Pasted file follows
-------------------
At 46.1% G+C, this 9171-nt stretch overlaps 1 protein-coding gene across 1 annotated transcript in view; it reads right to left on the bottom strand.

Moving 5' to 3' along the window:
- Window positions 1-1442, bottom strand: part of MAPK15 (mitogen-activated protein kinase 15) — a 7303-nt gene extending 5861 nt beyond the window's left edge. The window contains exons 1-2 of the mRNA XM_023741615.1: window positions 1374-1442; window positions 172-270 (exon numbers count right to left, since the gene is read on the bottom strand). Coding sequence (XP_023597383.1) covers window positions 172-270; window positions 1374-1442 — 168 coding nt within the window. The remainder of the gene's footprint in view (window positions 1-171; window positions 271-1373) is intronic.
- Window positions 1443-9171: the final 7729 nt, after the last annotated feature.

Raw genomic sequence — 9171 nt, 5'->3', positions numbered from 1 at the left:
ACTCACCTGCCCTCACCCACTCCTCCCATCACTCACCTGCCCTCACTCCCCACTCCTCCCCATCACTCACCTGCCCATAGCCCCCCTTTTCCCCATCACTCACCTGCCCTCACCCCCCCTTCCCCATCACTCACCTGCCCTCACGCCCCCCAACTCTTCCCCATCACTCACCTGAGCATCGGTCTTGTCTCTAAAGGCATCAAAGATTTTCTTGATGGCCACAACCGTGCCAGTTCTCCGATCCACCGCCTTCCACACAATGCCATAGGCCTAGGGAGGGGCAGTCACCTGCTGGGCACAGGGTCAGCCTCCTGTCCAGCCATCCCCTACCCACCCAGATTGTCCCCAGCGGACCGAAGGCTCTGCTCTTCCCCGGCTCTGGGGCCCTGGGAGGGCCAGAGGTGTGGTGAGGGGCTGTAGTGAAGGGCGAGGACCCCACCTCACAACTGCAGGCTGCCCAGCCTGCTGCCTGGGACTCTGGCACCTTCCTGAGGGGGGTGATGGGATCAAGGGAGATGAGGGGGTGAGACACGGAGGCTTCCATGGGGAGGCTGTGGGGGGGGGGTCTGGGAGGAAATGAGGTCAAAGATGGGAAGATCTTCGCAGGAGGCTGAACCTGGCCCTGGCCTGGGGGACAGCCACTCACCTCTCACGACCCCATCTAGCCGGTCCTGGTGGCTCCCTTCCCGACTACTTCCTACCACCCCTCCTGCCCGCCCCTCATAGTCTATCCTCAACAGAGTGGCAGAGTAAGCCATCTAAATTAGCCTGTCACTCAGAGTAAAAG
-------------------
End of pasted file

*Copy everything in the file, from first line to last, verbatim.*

At 46.1% G+C, this 9171-nt stretch overlaps 1 protein-coding gene across 1 annotated transcript in view; it reads right to left on the bottom strand.

Moving 5' to 3' along the window:
- Window positions 1-1442, bottom strand: part of MAPK15 (mitogen-activated protein kinase 15) — a 7303-nt gene extending 5861 nt beyond the window's left edge. The window contains exons 1-2 of the mRNA XM_023741615.1: window positions 1374-1442; window positions 172-270 (exon numbers count right to left, since the gene is read on the bottom strand). Coding sequence (XP_023597383.1) covers window positions 172-270; window positions 1374-1442 — 168 coding nt within the window. The remainder of the gene's footprint in view (window positions 1-171; window positions 271-1373) is intronic.
- Window positions 1443-9171: the final 7729 nt, after the last annotated feature.

Raw genomic sequence — 9171 nt, 5'->3', positions numbered from 1 at the left:
ACTCACCTGCCCTCACCCACTCCTCCCATCACTCACCTGCCCTCACTCCCCACTCCTCCCCATCACTCACCTGCCCATAGCCCCCCTTTTCCCCATCACTCACCTGCCCTCACCCCCCCTTCCCCATCACTCACCTGCCCTCACGCCCCCCAACTCTTCCCCATCACTCACCTGAGCATCGGTCTTGTCTCTAAAGGCATCAAAGATTTTCTTGATGGCCACAACCGTGCCAGTTCTCCGATCCACCGCCTTCCACACAATGCCATAGGCCTAGGGAGGGGCAGTCACCTGCTGGGCACAGGGTCAGCCTCCTGTCCAGCCATCCCCTACCCACCCAGATTGTCCCCAGCGGACCGAAGGCTCTGCTCTTCCCCGGCTCTGGGGCCCTGGGAGGGCCAGAGGTGTGGTGAGGGGCTGTAGTGAAGGGCGAGGACCCCACCTCACAACTGCAGGCTGCCCAGCCTGCTGCCTGGGACTCTGGCACCTTCCTGAGGGGGGTGATGGGATCAAGGGAGATGAGGGGGTGAGACACGGAGGCTTCCATGGGGAGGCTGTGGGGGGGGGGTCTGGGAGGAAATGAGGTCAAAGATGGGAAGATCTTCGCAGGAGGCTGAACCTGGCCCTGGCCTGGGGGACAGCCACTCACCTCTCACGACCCCATCTAGCCGGTCCTGGTGGCTCCCTTCCCGACTACTTCCTACCACCCCTCCTGCCCGCCCCTCATAGTCTATCCTCAACAGAGTGGCAGAGTAAGCCATCTAAATTAGCCTGTCACTCAGAGTAAAAG